Friday Factoids: Psychology Got Talent! (Or, the art of recognizing and valuing true productivity while promoting self-care in others.)


If you would like to become more productive while at the same time having more free time for yourself, you need to etch the ratio 52:17 into your mind. According to an article in the BBC health Column, the ratio 52:17 represents the average time spent working and relaxing for top earning performing employees.  That is, for every fifty-two minutes they spent working on the job, they had seventeen minutes of relaxation, self-care time. The article also outlines that the top ten percent of valuable performers at companies do not necessarily spend more time working than other low performing workers, instead they have periods of deep intensive work followed by short resting periods.


After reading this article I thought about work, productivity and more importantly effectiveness.  I realized that there was a significant difference between all three. It felt like an epiphany. Living our lives in an industrialized culture, it is usually ingrained that hard work lasting for long hours was productivity, and the less sleep you got meant you were being a good producer. I have seen many people brag about how many long hours they worked and how little sleep they got. They took pride in their work ethic without paying much attention to the actual results of that work. Who could blame them? If they came in early to work, left late, and looked busy for the ten or twelve hours they were at work, they would most certainly be considered for a promotion, a raise, awards, or perhaps coveted privilege employee of the month parking spots. Not hating the game, just highlighting some players. However, large high volume producing companies like Google, Apple and Starbucks have already aimed to shift that old pods, fully equipped gyms, yoga classes and literally free lunches to staff? A happy worker is a productive worker. Simple deductive reasoning, but not everyone is on board just yet.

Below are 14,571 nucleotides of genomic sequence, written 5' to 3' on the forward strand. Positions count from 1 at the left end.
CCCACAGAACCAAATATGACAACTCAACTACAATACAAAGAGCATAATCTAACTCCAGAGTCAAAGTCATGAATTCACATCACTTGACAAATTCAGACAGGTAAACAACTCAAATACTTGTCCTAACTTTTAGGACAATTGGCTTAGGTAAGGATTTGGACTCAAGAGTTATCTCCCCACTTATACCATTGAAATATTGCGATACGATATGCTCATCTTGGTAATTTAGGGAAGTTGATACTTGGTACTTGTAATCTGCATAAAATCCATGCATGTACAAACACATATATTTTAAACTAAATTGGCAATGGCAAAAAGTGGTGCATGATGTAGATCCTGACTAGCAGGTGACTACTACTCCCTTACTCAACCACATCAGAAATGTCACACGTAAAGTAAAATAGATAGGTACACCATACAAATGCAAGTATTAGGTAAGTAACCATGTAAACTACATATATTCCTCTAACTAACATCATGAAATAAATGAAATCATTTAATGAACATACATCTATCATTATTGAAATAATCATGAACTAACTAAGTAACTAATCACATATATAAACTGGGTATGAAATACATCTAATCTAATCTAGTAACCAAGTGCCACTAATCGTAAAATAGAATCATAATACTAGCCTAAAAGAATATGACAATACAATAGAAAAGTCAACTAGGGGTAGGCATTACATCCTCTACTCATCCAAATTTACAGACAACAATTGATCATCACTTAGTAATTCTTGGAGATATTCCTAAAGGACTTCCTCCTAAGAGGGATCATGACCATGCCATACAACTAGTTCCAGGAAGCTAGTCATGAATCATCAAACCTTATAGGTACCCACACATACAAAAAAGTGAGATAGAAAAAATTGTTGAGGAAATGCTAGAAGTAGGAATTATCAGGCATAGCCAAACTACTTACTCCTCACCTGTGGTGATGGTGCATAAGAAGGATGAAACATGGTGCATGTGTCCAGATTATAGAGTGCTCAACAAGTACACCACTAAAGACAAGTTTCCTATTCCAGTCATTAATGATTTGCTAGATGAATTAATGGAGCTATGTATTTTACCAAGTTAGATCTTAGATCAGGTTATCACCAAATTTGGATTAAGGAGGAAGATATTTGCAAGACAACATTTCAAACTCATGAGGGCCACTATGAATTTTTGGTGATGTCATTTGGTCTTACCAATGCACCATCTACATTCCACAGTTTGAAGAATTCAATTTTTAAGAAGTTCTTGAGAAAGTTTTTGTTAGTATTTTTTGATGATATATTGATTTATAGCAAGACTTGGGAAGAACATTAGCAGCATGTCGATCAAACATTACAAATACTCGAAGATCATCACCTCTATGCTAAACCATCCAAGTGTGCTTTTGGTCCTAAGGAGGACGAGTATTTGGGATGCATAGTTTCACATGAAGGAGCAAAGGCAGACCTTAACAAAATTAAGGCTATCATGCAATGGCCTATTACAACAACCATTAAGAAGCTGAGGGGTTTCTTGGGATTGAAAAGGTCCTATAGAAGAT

Unfortunately this specific article, completely contradicts the mindset behind that type of thinking. It said that most managers and supervisors could not even tell the difference between employees who worked 80 hours a week from those who just pretended to. It also cited one study done from the Illinois Institute of Technology which said that scientist who spent 25 hours in the workplace were no more productive than those who were in the workplace for just 5 hours. This showed that there was a clear distinction between work and productivity output. There is not a direct correlation between each of the two.


In the field of Psychology shouldn’t the concept of caring for our employees be greater emphasized? After all we are in the ‘taking care of people business’. If we are unable to extend care to ourselves and those around us, how on earth are we to offer those services to others in need? Can you teach others to fish without having a fishing rod (and not using the rod as a whip).


“Sometimes the most important thing in a whole day is the rest we take between two deep breaths. ” – Etty Hillesum





Dianne Rapsey-Vanburen, MA
WKPIC Doctoral Intern



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